Net neutrality

Last year FCC decided to revoke the Net neutrality bill because it was the most criticized and an unpopular decision in the history of the internet. The decision not only receive a public backlash but also prompted different states to quickly begin in search of new state-level alternatives in the wake of the FCC’s retreat. Alternatively, to fight on the federal level, telecom giants like AT&T, Verizon, and Comcast have to keep their state-level efforts high in order to keep in power.

Now, Lawmakers are sending their legislation to Gov. Jerry Brown that will put Net neutrality into state law. The Senate voted to pass the law on Friday, The state Senate vote was 27-12 with all Democrats and only one Republican voted in favor.

“We passed the strongest net neutrality standards in the nation,” San Francisco Democrat Scott Wiener, who co-wrote the bill, said in a statement.

State Sen. Scott Wiener, a Democrat, said that, “when Donald Trump’s FCC decided to take a wrecking ball to net neutrality protections, we knew that California had to step in to ensure our residents have access to a free and open internet.”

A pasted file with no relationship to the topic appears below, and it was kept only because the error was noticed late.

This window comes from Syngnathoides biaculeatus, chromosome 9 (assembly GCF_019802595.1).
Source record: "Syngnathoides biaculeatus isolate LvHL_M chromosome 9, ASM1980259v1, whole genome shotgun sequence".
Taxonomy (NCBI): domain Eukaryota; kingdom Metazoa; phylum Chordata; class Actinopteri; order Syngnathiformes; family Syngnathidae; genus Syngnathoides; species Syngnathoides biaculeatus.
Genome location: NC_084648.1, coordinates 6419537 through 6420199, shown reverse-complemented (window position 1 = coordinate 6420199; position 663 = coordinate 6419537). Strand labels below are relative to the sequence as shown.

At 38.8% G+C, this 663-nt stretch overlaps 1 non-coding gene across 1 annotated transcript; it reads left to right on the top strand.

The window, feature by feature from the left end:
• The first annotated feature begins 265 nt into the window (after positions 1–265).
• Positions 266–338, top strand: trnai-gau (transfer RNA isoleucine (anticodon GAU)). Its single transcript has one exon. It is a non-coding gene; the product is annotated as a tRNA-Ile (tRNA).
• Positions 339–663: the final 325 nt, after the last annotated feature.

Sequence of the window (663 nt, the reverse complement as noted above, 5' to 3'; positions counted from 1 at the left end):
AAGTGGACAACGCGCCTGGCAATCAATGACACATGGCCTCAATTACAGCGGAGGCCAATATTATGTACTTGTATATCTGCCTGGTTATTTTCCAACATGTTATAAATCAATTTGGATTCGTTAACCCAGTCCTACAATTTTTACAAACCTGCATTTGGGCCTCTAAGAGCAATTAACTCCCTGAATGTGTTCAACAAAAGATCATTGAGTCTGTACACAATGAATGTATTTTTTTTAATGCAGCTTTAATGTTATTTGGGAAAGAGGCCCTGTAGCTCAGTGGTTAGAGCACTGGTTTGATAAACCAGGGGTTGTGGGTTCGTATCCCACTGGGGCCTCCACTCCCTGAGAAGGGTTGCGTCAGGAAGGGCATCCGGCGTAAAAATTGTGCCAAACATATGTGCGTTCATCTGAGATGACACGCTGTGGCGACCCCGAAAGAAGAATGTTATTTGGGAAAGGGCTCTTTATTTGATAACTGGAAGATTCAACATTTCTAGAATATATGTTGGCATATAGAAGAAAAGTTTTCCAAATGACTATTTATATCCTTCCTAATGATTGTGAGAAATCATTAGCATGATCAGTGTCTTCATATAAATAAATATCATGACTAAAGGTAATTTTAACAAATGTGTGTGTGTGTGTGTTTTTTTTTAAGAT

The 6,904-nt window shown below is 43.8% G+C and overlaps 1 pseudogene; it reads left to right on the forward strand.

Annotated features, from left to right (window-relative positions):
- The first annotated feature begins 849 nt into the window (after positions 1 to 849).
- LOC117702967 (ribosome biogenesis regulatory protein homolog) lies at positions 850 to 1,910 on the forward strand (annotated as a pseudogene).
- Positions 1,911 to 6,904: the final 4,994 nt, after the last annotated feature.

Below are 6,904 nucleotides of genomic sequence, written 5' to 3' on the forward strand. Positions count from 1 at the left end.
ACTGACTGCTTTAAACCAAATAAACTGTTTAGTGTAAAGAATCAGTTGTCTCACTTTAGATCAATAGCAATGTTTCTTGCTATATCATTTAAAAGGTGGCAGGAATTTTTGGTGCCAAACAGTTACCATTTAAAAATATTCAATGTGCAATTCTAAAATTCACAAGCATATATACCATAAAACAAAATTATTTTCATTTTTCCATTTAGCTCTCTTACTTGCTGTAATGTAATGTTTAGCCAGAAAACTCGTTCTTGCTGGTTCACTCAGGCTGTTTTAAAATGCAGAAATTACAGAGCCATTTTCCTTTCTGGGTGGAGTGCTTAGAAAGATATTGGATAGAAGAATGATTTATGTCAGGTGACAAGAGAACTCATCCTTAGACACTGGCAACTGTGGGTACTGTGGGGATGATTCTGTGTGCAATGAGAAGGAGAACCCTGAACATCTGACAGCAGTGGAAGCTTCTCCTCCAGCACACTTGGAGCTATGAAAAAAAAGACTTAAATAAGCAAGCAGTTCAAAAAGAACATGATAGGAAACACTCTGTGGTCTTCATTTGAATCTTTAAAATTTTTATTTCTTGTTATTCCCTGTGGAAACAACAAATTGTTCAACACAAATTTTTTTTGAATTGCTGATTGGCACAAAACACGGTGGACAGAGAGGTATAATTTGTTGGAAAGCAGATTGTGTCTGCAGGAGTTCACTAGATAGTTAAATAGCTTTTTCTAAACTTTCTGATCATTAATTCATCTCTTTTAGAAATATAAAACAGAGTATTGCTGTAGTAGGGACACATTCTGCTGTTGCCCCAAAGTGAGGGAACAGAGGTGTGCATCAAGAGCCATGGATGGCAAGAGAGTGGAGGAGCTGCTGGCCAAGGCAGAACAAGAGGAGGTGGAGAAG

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The bill will stop the internet service providers from banning or slowing down some websites like its bans paid prioritization which is also called fast lanes where websites pay more to faster access of the site. The bill stops internet providers to use zero ratings when firms spared users traffic from counting against a customer’s data usage.

State senator Wiener hopes that the California net potential new rules could also be imposed on the national level. Whereas the telecom members still fighting against the federal board and net neutrality legislation, telecom members said that they will sue the state and local government that try to authorize such laws.